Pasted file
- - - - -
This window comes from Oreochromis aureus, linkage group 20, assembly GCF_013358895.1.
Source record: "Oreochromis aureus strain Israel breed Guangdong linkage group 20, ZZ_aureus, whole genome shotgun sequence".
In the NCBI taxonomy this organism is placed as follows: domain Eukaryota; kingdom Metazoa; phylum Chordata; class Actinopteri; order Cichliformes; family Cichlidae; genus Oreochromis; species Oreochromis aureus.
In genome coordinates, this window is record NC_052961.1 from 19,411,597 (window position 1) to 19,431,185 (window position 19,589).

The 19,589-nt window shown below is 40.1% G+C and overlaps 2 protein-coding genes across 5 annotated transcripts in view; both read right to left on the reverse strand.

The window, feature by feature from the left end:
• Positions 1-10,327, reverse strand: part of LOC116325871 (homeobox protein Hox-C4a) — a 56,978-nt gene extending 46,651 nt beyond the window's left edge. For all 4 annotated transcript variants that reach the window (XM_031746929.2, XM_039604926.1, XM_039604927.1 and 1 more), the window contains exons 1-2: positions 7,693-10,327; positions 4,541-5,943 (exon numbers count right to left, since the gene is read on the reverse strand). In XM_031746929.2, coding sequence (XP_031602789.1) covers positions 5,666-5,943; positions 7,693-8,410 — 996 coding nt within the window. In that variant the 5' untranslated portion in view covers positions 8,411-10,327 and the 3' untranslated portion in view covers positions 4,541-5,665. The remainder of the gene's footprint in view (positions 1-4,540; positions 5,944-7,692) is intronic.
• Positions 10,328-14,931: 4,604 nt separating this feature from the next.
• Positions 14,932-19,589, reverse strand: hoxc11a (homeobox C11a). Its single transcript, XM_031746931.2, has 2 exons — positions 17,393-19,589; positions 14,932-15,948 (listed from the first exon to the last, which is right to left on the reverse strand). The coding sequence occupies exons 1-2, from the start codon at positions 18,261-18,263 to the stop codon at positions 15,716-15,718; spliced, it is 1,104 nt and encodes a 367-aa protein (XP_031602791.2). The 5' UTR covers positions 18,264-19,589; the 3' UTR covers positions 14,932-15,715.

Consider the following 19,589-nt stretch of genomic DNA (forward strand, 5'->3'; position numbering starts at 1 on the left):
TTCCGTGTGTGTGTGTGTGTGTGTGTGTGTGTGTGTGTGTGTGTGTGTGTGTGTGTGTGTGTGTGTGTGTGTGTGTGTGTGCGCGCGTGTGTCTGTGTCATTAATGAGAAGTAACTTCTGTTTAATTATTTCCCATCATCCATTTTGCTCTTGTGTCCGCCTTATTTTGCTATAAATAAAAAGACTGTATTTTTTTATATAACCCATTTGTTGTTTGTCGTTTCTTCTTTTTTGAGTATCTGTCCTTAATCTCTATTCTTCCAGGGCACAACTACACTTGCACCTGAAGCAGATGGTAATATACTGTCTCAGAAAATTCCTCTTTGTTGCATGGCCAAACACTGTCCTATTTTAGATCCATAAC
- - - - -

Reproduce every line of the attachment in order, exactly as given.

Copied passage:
This window comes from Oreochromis aureus, linkage group 20, assembly GCF_013358895.1.
Source record: "Oreochromis aureus strain Israel breed Guangdong linkage group 20, ZZ_aureus, whole genome shotgun sequence".
In the NCBI taxonomy this organism is placed as follows: domain Eukaryota; kingdom Metazoa; phylum Chordata; class Actinopteri; order Cichliformes; family Cichlidae; genus Oreochromis; species Oreochromis aureus.
In genome coordinates, this window is record NC_052961.1 from 19,411,597 (window position 1) to 19,431,185 (window position 19,589).

The 19,589-nt window shown below is 40.1% G+C and overlaps 2 protein-coding genes across 5 annotated transcripts in view; both read right to left on the reverse strand.

The window, feature by feature from the left end:
• Positions 1-10,327, reverse strand: part of LOC116325871 (homeobox protein Hox-C4a) — a 56,978-nt gene extending 46,651 nt beyond the window's left edge. For all 4 annotated transcript variants that reach the window (XM_031746929.2, XM_039604926.1, XM_039604927.1 and 1 more), the window contains exons 1-2: positions 7,693-10,327; positions 4,541-5,943 (exon numbers count right to left, since the gene is read on the reverse strand). In XM_031746929.2, coding sequence (XP_031602789.1) covers positions 5,666-5,943; positions 7,693-8,410 — 996 coding nt within the window. In that variant the 5' untranslated portion in view covers positions 8,411-10,327 and the 3' untranslated portion in view covers positions 4,541-5,665. The remainder of the gene's footprint in view (positions 1-4,540; positions 5,944-7,692) is intronic.
• Positions 10,328-14,931: 4,604 nt separating this feature from the next.
• Positions 14,932-19,589, reverse strand: hoxc11a (homeobox C11a). Its single transcript, XM_031746931.2, has 2 exons — positions 17,393-19,589; positions 14,932-15,948 (listed from the first exon to the last, which is right to left on the reverse strand). The coding sequence occupies exons 1-2, from the start codon at positions 18,261-18,263 to the stop codon at positions 15,716-15,718; spliced, it is 1,104 nt and encodes a 367-aa protein (XP_031602791.2). The 5' UTR covers positions 18,264-19,589; the 3' UTR covers positions 14,932-15,715.

Consider the following 19,589-nt stretch of genomic DNA (forward strand, 5'->3'; position numbering starts at 1 on the left):
TTCCGTGTGTGTGTGTGTGTGTGTGTGTGTGTGTGTGTGTGTGTGTGTGTGTGTGTGTGTGTGTGTGTGTGTGTGTGTGTGCGCGCGTGTGTCTGTGTCATTAATGAGAAGTAACTTCTGTTTAATTATTTCCCATCATCCATTTTGCTCTTGTGTCCGCCTTATTTTGCTATAAATAAAAAGACTGTATTTTTTTATATAACCCATTTGTTGTTTGTCGTTTCTTCTTTTTTGAGTATCTGTCCTTAATCTCTATTCTTCCAGGGCACAACTACACTTGCACCTGAAGCAGATGGTAATATACTGTCTCAGAAAATTCCTCTTTGTTGCATGGCCAAACACTGTCCTATTTTAGATCCATAAC